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Baz Parkes of Shreds and Patches

reviews Past and Present by Roger Watson

There can't be many people involved in the folk scene today, either as audience or participant, who haven't felt the touch of Roger Watson's influence. From his early work as singer and instrumentalist with Muckram Wakes, through the seminal work of the New Victory Band and the Hop to the glorious melting pot that is Boka Halat, he's been there, done that.

I've even heard dances that he's written called and introduced as traditional. As has his occasional song. Add a warm, at ease, singing voice to the blend and I think we have the man covered. All of those aspects (apart from his dance calling!) may be found on this CD. As the title implies, it offers Roger (and the listener) a chance to revisit old favourites whilst introducing those soon to be new ones. The content is split almost equally between songs and tune sets, and we have further sub divisions (Venn diagram, anyone?).

Thereíre three types of song; traditional, Rogerís own, and Rogerís re-take on traditional themes. The opening Gilliver was written in 1965, and, telling the story of a man and his pit pony, easily stands the test of time. Seafarers (14) reminds us what a great shantyman was lost to the world when Mrs Watsonís son chose to be born inland. His new version of Lovely Joan (3) is a delight, and destined to become a folk club standard. Peg of Derby (5) and The Managerís Daughter (12) remind us (as if we need it) that industrial hardship and the bitterness it engenders arenít the prerogative of the nineteenth century.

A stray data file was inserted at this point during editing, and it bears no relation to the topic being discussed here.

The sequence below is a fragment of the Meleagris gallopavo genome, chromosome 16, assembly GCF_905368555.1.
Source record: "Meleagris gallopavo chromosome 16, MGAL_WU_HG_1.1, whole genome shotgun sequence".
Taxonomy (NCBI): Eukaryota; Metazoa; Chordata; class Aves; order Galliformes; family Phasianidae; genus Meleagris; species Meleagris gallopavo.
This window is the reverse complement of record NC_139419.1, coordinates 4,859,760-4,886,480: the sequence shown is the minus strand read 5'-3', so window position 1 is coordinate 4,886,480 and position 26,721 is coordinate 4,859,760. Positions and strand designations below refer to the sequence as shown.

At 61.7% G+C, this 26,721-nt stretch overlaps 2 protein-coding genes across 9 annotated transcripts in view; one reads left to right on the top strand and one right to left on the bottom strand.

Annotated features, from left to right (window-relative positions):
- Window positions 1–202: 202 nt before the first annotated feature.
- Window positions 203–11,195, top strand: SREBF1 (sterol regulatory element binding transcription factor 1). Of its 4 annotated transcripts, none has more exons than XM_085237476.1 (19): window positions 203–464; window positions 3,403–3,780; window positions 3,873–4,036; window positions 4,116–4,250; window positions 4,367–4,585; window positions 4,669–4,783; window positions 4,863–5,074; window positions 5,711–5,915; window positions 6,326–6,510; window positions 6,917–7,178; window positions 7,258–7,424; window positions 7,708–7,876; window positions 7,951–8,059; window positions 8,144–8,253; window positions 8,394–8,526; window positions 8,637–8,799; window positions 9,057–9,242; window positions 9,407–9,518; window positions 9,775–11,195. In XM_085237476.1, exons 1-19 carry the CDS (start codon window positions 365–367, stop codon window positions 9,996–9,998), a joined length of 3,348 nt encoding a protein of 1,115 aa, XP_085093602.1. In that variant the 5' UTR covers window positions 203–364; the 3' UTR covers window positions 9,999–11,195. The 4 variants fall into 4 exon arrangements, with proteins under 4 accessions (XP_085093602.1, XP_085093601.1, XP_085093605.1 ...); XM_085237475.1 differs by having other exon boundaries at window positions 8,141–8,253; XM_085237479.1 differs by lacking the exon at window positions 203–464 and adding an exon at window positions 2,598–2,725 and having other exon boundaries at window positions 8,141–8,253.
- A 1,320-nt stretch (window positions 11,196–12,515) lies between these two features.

The tune sets show why his melodeon and concertina tutors still sell ...heís a master player. Bengal Rounds/ Old Sir Simon the King (8) manages to marry the Indian 12 beat Ektaal rhythm to the English 3/2 hornpipe style, coupling it with a triple time jig. Idbury Hill must be one of the best of the Cotswold morris tunes and the version here, paired with Broken Dagger (5) is a delight.

Ably assisted by Jackie Oates on viola and Tim Walker on brass and side drum, thereís something for everyone, I feel.